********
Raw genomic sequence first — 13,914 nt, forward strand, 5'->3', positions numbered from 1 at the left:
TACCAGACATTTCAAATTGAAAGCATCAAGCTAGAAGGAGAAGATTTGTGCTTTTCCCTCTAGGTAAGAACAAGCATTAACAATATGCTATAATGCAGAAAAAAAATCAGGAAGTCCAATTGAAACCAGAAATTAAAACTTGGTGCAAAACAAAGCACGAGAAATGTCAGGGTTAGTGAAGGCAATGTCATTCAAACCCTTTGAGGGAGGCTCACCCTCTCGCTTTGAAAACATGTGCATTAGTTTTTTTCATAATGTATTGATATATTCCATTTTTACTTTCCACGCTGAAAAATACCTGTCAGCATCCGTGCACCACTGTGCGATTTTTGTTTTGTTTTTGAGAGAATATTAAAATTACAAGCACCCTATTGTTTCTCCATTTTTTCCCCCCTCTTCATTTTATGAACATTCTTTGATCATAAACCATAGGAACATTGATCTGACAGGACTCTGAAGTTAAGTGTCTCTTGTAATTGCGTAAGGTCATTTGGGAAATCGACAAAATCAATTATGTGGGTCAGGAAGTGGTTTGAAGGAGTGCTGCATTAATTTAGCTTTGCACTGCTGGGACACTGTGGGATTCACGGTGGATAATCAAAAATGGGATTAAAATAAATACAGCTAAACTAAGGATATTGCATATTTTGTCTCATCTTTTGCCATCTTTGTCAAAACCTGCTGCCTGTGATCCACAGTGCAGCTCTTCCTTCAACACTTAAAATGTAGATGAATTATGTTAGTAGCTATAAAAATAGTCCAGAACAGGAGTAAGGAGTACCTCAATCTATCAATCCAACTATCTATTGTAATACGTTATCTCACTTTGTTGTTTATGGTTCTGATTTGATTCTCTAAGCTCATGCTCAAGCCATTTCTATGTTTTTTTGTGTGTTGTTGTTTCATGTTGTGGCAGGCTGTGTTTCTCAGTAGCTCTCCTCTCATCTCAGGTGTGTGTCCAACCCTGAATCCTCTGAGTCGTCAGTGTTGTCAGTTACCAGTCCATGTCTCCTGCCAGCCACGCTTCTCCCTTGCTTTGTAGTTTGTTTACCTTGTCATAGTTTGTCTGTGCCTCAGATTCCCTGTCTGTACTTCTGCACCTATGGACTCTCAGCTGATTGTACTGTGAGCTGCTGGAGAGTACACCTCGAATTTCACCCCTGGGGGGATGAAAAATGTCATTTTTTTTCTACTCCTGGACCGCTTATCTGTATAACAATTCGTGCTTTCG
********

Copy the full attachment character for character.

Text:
Raw genomic sequence first — 13,914 nt, forward strand, 5'->3', positions numbered from 1 at the left:
TACCAGACATTTCAAATTGAAAGCATCAAGCTAGAAGGAGAAGATTTGTGCTTTTCCCTCTAGGTAAGAACAAGCATTAACAATATGCTATAATGCAGAAAAAAAATCAGGAAGTCCAATTGAAACCAGAAATTAAAACTTGGTGCAAAACAAAGCACGAGAAATGTCAGGGTTAGTGAAGGCAATGTCATTCAAACCCTTTGAGGGAGGCTCACCCTCTCGCTTTGAAAACATGTGCATTAGTTTTTTTCATAATGTATTGATATATTCCATTTTTACTTTCCACGCTGAAAAATACCTGTCAGCATCCGTGCACCACTGTGCGATTTTTGTTTTGTTTTTGAGAGAATATTAAAATTACAAGCACCCTATTGTTTCTCCATTTTTTCCCCCCTCTTCATTTTATGAACATTCTTTGATCATAAACCATAGGAACATTGATCTGACAGGACTCTGAAGTTAAGTGTCTCTTGTAATTGCGTAAGGTCATTTGGGAAATCGACAAAATCAATTATGTGGGTCAGGAAGTGGTTTGAAGGAGTGCTGCATTAATTTAGCTTTGCACTGCTGGGACACTGTGGGATTCACGGTGGATAATCAAAAATGGGATTAAAATAAATACAGCTAAACTAAGGATATTGCATATTTTGTCTCATCTTTTGCCATCTTTGTCAAAACCTGCTGCCTGTGATCCACAGTGCAGCTCTTCCTTCAACACTTAAAATGTAGATGAATTATGTTAGTAGCTATAAAAATAGTCCAGAACAGGAGTAAGGAGTACCTCAATCTATCAATCCAACTATCTATTGTAATACGTTATCTCACTTTGTTGTTTATGGTTCTGATTTGATTCTCTAAGCTCATGCTCAAGCCATTTCTATGTTTTTTTGTGTGTTGTTGTTTCATGTTGTGGCAGGCTGTGTTTCTCAGTAGCTCTCCTCTCATCTCAGGTGTGTGTCCAACCCTGAATCCTCTGAGTCGTCAGTGTTGTCAGTTACCAGTCCATGTCTCCTGCCAGCCACGCTTCTCCCTTGCTTTGTAGTTTGTTTACCTTGTCATAGTTTGTCTGTGCCTCAGATTCCCTGTCTGTACTTCTGCACCTATGGACTCTCAGCTGATTGTACTGTGAGCTGCTGGAGAGTACACCTCGAATTTCACCCCTGGGGGGATGAAAAATGTCATTTTTTTTCTACTCCTGGACCGCTTATCTGTATAACAATTCGTGCTTTCG